2. Nathan, this doesn’t surprise me either and I agree with you completely about the DRM issues. When we buy a physical printed book no one is going to come and take it away from you if the publisher or distributor go out of business. What’s really unfortunate about this is Sony is the company that really got the e-reader concept workable and it was Amazon that changed the business model and took it mainstream.

    I also use the Kobo e-book store and the selection there should be comparable. I jettisoned my PRS-950 around 12 months ago.

  3. Cue the funeral dirge. So long, Sony Reader. Of course, I can’t say that I will miss Sony that much. I haven’t purchased an eBook or eReader from them since 2010 and 2011 respectively. Starting with the PRS-T2, it seemed that Sony was intentionally sabotaging their own company. My theory: perhaps the senseless device side-grades, refusal to sell the PRS-T3 in the USA, and non-competitive eBook prices were an attempt to keep sales low so that there would be an excuse to sell off the whole thing. The worse the sales, the easier it would be for an eager executive to justify closing down the division. Someone at Sony read the tea leaves and realized that they would never be able to complete with Amazon, secure market share, and remain profitable. At least I hope there was at least some reasoning behind the downfall of the Sony Reader.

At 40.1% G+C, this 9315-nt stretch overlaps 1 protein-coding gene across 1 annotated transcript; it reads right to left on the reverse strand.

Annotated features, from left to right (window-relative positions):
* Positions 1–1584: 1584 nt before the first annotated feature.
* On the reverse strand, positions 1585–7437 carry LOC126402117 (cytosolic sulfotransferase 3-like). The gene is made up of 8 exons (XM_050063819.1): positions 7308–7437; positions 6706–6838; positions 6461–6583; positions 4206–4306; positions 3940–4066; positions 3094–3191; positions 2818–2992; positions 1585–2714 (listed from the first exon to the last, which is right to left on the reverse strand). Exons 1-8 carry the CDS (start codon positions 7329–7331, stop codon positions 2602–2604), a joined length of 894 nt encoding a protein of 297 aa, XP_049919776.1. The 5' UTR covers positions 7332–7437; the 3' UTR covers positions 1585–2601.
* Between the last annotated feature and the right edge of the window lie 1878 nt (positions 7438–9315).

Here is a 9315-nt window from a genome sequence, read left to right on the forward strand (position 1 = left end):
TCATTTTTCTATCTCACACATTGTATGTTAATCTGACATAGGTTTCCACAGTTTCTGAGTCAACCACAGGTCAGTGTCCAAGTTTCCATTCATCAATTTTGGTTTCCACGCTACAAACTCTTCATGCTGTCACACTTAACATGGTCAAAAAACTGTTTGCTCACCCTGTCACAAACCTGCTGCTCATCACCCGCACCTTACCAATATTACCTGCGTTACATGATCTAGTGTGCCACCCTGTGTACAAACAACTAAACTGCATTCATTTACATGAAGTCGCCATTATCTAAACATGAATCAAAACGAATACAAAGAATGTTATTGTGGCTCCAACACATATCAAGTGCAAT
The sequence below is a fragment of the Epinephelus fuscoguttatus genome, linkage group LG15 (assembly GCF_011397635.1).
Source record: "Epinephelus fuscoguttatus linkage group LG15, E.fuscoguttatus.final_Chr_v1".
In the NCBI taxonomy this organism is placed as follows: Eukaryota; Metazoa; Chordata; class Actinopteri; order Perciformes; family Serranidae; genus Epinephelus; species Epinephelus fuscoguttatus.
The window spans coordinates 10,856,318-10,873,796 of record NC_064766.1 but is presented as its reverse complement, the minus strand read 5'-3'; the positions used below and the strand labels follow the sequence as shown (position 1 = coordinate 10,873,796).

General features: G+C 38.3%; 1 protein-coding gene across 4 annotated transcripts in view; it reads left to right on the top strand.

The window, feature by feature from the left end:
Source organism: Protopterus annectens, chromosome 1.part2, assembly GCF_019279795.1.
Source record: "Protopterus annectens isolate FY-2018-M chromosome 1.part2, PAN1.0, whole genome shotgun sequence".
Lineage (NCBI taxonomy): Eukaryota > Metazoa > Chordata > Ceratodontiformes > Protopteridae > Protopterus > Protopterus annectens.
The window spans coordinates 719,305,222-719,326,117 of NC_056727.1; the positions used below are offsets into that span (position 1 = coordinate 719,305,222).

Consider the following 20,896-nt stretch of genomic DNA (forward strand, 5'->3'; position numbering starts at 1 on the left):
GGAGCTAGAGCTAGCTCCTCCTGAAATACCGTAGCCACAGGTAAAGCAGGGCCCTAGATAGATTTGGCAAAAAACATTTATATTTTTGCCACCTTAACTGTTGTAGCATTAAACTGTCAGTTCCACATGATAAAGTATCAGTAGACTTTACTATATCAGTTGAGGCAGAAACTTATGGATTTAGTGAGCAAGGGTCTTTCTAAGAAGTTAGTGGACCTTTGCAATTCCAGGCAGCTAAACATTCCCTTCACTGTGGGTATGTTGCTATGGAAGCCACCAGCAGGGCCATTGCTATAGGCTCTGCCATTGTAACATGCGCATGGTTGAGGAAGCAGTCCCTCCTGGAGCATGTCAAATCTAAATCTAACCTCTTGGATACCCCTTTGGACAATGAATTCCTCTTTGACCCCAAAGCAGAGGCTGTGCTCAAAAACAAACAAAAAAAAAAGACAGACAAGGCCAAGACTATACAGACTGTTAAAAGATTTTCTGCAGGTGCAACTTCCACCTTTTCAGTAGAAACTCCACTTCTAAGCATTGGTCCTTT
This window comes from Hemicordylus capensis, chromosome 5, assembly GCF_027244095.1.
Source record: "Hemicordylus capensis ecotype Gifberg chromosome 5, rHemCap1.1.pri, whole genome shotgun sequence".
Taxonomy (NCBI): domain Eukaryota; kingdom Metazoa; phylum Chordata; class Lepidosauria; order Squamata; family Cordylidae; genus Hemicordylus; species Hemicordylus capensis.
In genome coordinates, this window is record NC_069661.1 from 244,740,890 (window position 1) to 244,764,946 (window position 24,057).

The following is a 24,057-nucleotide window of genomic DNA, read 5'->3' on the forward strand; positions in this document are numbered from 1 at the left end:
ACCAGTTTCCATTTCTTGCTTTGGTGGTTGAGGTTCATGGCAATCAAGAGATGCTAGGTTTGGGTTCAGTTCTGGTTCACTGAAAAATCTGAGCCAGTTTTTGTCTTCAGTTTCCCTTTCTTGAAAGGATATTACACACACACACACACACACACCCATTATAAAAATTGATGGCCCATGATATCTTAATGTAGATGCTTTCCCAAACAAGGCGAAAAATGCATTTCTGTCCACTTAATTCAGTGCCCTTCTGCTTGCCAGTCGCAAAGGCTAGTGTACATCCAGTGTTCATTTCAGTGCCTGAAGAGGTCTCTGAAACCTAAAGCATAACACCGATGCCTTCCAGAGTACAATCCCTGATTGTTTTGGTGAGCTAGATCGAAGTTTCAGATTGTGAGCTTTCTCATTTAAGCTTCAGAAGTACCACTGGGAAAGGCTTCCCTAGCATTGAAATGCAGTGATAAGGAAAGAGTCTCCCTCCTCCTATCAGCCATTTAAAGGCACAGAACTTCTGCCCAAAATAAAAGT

4. Refunds due under the AG e-book pricing settlement for e-books bought at Sony shouldn’t be affected. Sony’s refunds always were going to be paid by check, mailed directly from the settlement’s Claims Administrator. (Unlike Amazon, B&N, Apple, and Kobo, where you’re going to get a store credit unless you’ve specifically filed for a check.)

  5. I don’t believe it’s correct that “credits and gift card balances will expire.” The Sony FAQ says, “If you transfer to Kobo before May 31, 2014, your unused credits will transfer with you, and you will be able to use your credits for future purchases at the Kobo Store.”

    Sony e-book gift cards will indeed need to be *redeemed* by March 20, but that turns them into a credit which *should* get transferred to Kobo. I’ve tweeted a question to Sony for clarification on that point. I’ll let you know if I hear back.

    Also, “pre-ordered books will be canceled” isn’t strictly true, either. Pre-orders are being kept on file and will be fulfilled up to the March 20 closure date. Any pre-orders beyond that date will be canceled.

    • I know what mean but the sentence was already really long and I didn’t want to elaborate on the specific details for each, that’s why I linked to the FAQ a couple of times. But I managed to cram a little more clarification into the sentence upon your request.

    • Sony replied to my tweet, but I’m afraid the answer didn’t clarify. They confirmed that credits will transfer, but I was looking for confirmation that a redeemed gift card is a credit.

      I’m pretty sure it is, but we’re dealing with actual money here. I’m wary of stating anything one way or the other.